The Higher Regional Court Munich (OLG) decided on Thursday (January 28) that YouTube cannot be held liable for copyright infringements on its service in the market.
The judges found that the sole responsibility for infringements lies with individual uploaders.
The decision is a crucial one, as it means YouTube will not be held financially accountable in Germany when works protected by copyright are violated on its platform.
UPDATE: A YouTube spokesperson told MBW: “We’ve always been open to working with GEMA – we already have agreements with more than 20 collecting societies across Europe to ensure that rightsholders are remunerated. Unfortunately, German artists and authors are missing out – but our door is always open and we hope to find a solution together with GEMA, instead of through the courts.”
“Today’s decision is most regrettable. The court has obviously followed YouTube’s argument that it is only the uploaders who are responsible for the contents that are retrievable via the service”, commented Dr Tobias Holzmuller, General Counsel at GEMA.
“We consider this to be wrong. Furthermore, the decision is not justified from an economic perspective, as it continues to enable YouTube to generate high advertising revenues without passing them on to musical authors.”
GEMA has long demanded a more ‘adequate’ payment to songwriters and publishers for the use of their repertoire on YouTube.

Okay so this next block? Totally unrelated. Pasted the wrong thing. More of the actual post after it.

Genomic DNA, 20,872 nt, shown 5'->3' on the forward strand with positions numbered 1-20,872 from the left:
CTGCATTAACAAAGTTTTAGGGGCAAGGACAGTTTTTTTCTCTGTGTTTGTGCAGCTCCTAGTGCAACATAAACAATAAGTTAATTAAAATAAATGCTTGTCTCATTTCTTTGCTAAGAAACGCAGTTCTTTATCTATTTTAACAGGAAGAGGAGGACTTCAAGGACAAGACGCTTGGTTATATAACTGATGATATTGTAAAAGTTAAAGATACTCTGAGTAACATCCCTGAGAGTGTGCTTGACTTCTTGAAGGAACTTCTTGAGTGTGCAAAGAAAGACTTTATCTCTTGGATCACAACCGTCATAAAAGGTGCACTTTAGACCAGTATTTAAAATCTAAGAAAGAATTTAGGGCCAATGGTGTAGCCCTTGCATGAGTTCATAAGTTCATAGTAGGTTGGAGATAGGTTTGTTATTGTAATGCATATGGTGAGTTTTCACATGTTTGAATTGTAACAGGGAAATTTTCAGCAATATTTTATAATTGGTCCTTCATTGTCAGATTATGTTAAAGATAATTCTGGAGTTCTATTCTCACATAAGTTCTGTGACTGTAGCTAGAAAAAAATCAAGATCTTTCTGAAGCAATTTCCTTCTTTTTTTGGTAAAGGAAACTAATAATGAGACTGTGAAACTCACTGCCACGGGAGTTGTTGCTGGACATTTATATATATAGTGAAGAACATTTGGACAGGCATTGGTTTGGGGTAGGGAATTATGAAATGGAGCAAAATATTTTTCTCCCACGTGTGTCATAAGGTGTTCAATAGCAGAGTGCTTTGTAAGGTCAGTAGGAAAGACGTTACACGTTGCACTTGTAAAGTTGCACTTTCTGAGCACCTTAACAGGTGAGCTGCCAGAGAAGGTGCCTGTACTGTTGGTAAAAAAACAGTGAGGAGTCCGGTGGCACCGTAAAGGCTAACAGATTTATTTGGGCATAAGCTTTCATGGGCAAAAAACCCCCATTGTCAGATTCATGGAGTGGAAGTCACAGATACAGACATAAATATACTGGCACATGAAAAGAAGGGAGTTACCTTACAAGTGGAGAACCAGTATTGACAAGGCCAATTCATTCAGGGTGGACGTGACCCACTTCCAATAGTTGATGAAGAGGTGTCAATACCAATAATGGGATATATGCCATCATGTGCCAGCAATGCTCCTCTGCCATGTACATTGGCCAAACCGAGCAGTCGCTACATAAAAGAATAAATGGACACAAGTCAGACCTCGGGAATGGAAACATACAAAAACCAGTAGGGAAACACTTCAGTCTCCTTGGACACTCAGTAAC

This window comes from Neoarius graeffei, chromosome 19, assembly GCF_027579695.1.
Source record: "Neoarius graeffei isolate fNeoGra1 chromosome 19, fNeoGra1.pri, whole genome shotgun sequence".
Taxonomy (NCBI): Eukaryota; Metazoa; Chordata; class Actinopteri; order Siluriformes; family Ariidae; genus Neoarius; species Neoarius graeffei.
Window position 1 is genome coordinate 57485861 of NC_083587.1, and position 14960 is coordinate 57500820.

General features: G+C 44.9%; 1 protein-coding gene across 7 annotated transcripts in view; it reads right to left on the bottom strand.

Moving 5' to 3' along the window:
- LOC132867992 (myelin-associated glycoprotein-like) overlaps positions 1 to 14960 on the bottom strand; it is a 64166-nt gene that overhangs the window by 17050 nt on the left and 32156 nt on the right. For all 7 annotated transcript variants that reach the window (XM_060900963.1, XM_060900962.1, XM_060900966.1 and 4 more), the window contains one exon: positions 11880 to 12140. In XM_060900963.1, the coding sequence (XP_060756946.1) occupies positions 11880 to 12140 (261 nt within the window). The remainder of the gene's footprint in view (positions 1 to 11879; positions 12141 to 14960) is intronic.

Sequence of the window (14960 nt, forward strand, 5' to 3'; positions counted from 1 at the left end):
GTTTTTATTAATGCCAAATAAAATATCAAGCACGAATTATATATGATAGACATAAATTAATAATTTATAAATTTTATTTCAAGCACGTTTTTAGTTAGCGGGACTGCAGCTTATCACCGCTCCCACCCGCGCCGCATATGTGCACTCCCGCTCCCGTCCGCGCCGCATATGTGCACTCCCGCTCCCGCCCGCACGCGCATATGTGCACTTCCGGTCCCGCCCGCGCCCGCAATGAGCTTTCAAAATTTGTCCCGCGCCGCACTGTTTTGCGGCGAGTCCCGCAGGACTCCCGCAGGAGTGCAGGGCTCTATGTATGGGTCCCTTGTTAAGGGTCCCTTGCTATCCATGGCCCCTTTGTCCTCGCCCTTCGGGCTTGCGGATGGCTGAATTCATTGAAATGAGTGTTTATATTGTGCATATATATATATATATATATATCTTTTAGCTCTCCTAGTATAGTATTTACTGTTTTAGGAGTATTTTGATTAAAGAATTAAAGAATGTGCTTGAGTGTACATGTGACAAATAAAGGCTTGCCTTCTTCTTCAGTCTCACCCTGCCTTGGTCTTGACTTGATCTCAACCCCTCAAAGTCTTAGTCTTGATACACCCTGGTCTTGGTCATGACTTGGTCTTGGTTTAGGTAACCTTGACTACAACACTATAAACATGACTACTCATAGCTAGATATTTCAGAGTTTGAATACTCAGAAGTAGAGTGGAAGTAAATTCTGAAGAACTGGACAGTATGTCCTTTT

“This decision is most regrettable… It is not justified from an economic perspective.”
Dr Tobias Holzmuller, GEMA
YouTube has not paid GEMA any licence fees for the use of music on its video platform to date, despite the Google-owned company turning over approximately $9bn a year.
Thomas Theune, Director of Broadcasting and Online at GEMA, added: “In our opinion, YouTube exploits works retrievable via the service. This type of exploitation is subject to licence fee
“YouTube is not only a technical service provider, it actually conducts itself like a music service. As a consequence, YouTube should, just like a music service, obtain licences and not pass the responsibility on to the uploaders”.
The OLG decision is not yet legally binding, points out GEMA, with an appeals process already granted.
Holzmüller explains the next steps as follows: “We shall study the reasons for the decision and then probably launch an appeal”.
GEMA represents the copyright of more than 70,000 members (composers, lyricists and music publishers) in Germany, and more than two million copyright owners globally.Music Business Worldwide